"According to a draft federal budget for 2009-2011, expenditure on national defense will increase in 2009 by 25.7 percent from 1.02 trillion rubles -- $40 billion -- to 1.28 trillion rubles -- $51.3 billion -- and would account for 14 percent of total budget spending," Viktor Zavarzin, chairman of the Defense Committee in Russia's lower house of Parliament stated, RIA Novosti reported.
By 2011 Russia's total defense budget would have expanded by a total of 45.6 percent compared with current levels, he concluded.
Zavarzin said much of the money would go toward increasing the pay and boosting the standard of living of serving troops.
Former Russian President and current Prime Minister Vladimir Putin made a pledge to dramatically improve the living conditions of Russian servicemen and their families when he moved to the prime minister's office in May.
The increased funds, however, also will be used to streamline and modernize the Russian armed forces, a strategic goal that Putin repeatedly felt frustrated over during his two four-year terms as the nation's president.
RIA Novosti said the Russian armed forces were expected to announce in the near future a new military doctrine that would define and focus that aim. The report said the armed forces would have to create new "structures" that would increase the number, importance and efficiency of combined arms units -- something the U.S. armed forces have emphasized in recent years.
RIA Novosti also quoted Russian President Dmitry Medvedev as spelling out last week what the main weapons systems of the modernized Russian armed forces would focus on.
"We must ensure air superiority, precision strikes at land and sea targets, and timely deployment of troops," Medvedev said. "We are planning to launch a large-scale production of warships, primarily, nuclear submarines with cruise missiles and multi-purpose attack submarines."
Russia's Defense Ministry previously released figures saying it would have a budget of 1 trillion rubles -- $40 billion -- of federal budget funds in 2008, a 20 percent increase over 2007. In the three years 2008 to 2010, Russian military spending was projected to come to 15.5 percent to 16 percent of total federal budget spending, RIA Novosti said. But those figures were before Zavarzin spoke about adding 50 percent more in funding to the military budget.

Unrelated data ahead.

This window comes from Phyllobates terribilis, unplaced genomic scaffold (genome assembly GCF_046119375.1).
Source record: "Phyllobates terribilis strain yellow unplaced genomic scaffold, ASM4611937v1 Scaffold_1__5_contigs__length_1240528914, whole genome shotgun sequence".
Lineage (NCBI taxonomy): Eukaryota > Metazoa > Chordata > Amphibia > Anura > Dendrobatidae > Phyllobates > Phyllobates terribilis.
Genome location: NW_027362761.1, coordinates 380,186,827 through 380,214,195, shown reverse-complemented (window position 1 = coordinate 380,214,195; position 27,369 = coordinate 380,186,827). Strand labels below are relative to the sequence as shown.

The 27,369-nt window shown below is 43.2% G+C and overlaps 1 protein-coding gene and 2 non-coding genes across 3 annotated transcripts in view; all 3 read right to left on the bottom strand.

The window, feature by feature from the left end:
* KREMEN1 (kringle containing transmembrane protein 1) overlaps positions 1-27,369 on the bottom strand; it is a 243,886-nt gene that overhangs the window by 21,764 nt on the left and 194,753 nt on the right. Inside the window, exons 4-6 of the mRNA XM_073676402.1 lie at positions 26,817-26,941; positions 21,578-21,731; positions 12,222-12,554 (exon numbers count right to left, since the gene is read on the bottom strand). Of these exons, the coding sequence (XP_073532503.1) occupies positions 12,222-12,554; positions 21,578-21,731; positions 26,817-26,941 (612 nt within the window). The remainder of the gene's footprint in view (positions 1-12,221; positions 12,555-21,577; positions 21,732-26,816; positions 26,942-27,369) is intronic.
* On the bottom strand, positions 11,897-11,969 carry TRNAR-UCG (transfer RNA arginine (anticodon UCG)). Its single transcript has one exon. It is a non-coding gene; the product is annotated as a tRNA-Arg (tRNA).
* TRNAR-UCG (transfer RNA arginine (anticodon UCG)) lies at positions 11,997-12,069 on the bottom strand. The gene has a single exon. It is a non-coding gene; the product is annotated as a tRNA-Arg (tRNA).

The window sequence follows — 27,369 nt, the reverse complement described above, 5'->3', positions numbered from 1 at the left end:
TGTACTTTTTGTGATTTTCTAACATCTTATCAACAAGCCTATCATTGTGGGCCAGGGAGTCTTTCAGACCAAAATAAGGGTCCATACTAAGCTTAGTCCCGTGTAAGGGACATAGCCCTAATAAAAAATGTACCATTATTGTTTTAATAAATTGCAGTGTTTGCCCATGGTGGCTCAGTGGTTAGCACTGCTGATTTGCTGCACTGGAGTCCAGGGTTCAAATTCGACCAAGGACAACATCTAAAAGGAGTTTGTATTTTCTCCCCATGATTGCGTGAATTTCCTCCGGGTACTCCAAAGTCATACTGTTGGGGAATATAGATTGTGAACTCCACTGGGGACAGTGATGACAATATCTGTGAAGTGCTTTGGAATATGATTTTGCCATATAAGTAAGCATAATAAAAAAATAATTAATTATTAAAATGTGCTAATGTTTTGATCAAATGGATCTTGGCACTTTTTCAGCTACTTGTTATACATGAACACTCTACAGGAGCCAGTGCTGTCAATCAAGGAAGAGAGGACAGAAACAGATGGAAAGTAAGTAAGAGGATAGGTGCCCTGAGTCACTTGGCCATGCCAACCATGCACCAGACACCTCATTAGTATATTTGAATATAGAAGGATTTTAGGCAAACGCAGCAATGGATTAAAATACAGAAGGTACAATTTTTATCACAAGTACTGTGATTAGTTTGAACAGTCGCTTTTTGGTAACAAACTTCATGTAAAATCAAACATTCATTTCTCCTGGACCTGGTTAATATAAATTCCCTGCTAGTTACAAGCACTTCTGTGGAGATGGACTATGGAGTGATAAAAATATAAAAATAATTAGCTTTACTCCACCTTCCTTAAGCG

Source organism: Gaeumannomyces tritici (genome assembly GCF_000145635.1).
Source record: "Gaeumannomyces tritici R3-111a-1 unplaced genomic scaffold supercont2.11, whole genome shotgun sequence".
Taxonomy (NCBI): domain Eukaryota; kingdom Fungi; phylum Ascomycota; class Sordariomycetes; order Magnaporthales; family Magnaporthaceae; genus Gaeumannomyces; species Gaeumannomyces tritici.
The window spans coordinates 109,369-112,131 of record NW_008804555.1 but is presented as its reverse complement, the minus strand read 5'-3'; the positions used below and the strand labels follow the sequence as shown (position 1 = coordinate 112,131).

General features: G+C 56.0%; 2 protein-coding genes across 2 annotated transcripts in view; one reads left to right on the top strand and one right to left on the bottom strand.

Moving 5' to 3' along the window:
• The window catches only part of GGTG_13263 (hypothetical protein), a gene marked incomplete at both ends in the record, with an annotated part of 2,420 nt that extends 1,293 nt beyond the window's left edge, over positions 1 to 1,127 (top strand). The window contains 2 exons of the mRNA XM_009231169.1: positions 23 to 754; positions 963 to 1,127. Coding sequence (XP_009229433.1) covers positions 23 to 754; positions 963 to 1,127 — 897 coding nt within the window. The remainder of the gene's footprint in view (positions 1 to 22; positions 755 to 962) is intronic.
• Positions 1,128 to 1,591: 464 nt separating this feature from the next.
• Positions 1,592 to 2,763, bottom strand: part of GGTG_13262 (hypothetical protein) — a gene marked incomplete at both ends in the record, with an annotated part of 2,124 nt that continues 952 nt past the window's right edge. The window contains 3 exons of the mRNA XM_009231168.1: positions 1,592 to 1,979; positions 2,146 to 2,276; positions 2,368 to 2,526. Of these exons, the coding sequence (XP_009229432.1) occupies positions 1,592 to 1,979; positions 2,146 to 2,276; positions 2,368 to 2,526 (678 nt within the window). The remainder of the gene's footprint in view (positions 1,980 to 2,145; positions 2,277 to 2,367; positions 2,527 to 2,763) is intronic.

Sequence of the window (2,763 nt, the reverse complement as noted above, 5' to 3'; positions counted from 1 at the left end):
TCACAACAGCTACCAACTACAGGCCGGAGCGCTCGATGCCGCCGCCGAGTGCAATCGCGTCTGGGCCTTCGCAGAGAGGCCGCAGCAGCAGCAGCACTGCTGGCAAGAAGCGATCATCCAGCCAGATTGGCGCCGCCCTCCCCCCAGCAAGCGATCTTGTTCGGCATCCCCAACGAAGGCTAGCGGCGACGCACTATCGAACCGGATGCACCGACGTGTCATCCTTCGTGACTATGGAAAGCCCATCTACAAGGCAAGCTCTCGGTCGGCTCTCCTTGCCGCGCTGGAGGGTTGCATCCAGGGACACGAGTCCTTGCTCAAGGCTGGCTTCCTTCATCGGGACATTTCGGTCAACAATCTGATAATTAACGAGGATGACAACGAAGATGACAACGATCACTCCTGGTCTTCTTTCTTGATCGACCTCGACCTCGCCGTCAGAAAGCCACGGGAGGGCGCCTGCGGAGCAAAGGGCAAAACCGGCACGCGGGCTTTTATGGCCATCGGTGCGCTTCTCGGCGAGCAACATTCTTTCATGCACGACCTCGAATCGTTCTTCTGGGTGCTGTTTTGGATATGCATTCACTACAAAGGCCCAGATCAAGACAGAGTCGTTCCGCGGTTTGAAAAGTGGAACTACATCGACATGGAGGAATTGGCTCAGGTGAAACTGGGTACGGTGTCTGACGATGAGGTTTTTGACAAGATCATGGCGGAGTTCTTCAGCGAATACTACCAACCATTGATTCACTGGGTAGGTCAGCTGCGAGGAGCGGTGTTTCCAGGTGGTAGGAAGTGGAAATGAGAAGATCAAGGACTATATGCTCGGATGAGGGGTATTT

Much of the extra money that Russian leaders are budgeting for their military will be hungrily gobbled up by top commanders desperate to replace their aging, obsolete and sometimes defunct Soviet-era military systems.
"We have completely exhausted the Soviet arsenals of weaponry and military equipment," Russia's deputy minister for armaments, three-star Col. Gen. Vladimir Popovkin told the military newspaper Krasnaya Zvezda ("Red Star") in an interview that appeared Sept. 25, RIA Novosti reported.
"This includes weapons for the strategic nuclear triad and conventional forces: aircraft, warships, space and air defense, communications, electronics ... the whole range of weaponry," Popovkin said.
The world was impressed -- and many were alarmed -- by the speed and efficiency with which the Russian army occupied one-third of the former Soviet republic of Georgia in a five-day operation from Aug. 8 to 12. However, Popovkin said the results of the Georgia campaign did not allow Russian military leaders to feel complacent. He argued that, on the contrary, lessons learned from the operations proved the Kremlin had to accelerate its equipment replacement, modernization and new weapons doctrine plans.
"We originally planned to start the modernization of Russia's military arsenals in 2011-2012, but the circumstances force us to accelerate this process, so that our armed forces are equipped with modern weaponry as soon as possible," Popovkin said.